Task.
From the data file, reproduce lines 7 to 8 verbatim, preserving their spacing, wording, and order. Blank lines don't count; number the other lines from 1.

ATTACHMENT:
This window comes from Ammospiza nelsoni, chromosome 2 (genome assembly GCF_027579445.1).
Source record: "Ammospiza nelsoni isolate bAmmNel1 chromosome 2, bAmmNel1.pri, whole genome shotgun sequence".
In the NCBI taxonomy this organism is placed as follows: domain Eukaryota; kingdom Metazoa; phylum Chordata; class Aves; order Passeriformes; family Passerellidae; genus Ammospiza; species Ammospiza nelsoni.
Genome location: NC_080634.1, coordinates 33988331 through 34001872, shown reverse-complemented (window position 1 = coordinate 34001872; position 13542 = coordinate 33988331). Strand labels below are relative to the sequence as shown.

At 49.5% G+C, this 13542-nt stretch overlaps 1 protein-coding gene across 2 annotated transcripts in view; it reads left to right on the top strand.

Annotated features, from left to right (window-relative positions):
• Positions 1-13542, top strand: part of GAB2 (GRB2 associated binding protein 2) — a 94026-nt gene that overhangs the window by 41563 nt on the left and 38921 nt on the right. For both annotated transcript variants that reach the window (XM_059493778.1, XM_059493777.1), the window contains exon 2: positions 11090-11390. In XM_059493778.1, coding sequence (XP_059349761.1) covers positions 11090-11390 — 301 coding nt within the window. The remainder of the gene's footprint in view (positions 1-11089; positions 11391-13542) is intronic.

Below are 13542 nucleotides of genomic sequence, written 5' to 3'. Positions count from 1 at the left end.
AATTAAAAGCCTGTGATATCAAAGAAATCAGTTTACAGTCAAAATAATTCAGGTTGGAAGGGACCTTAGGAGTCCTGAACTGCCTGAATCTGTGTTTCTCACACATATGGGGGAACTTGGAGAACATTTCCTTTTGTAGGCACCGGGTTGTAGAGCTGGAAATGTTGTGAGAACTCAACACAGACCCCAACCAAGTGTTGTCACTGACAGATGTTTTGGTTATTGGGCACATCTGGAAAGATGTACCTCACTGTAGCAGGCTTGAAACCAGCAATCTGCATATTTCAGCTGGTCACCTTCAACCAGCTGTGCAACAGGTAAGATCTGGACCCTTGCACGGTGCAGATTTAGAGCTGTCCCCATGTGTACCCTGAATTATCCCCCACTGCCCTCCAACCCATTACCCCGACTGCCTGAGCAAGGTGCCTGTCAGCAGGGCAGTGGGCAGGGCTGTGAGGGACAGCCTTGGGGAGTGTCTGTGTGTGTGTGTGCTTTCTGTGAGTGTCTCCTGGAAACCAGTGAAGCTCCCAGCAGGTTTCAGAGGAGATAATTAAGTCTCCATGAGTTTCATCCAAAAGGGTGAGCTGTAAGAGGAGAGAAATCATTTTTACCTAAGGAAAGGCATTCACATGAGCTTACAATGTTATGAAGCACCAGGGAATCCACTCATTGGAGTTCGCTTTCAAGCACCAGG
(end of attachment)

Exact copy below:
• Positions 1-13542, top strand: part of GAB2 (GRB2 associated binding protein 2) — a 94026-nt gene that overhangs the window by 41563 nt on the left and 38921 nt on the right. For both annotated transcript variants that reach the window (XM_059493778.1, XM_059493777.1), the window contains exon 2: positions 11090-11390. In XM_059493778.1, coding sequence (XP_059349761.1) covers positions 11090-11390 — 301 coding nt within the window. The remainder of the gene's footprint in view (positions 1-11089; positions 11391-13542) is intronic.

Below are 13542 nucleotides of genomic sequence, written 5' to 3'. Positions count from 1 at the left end.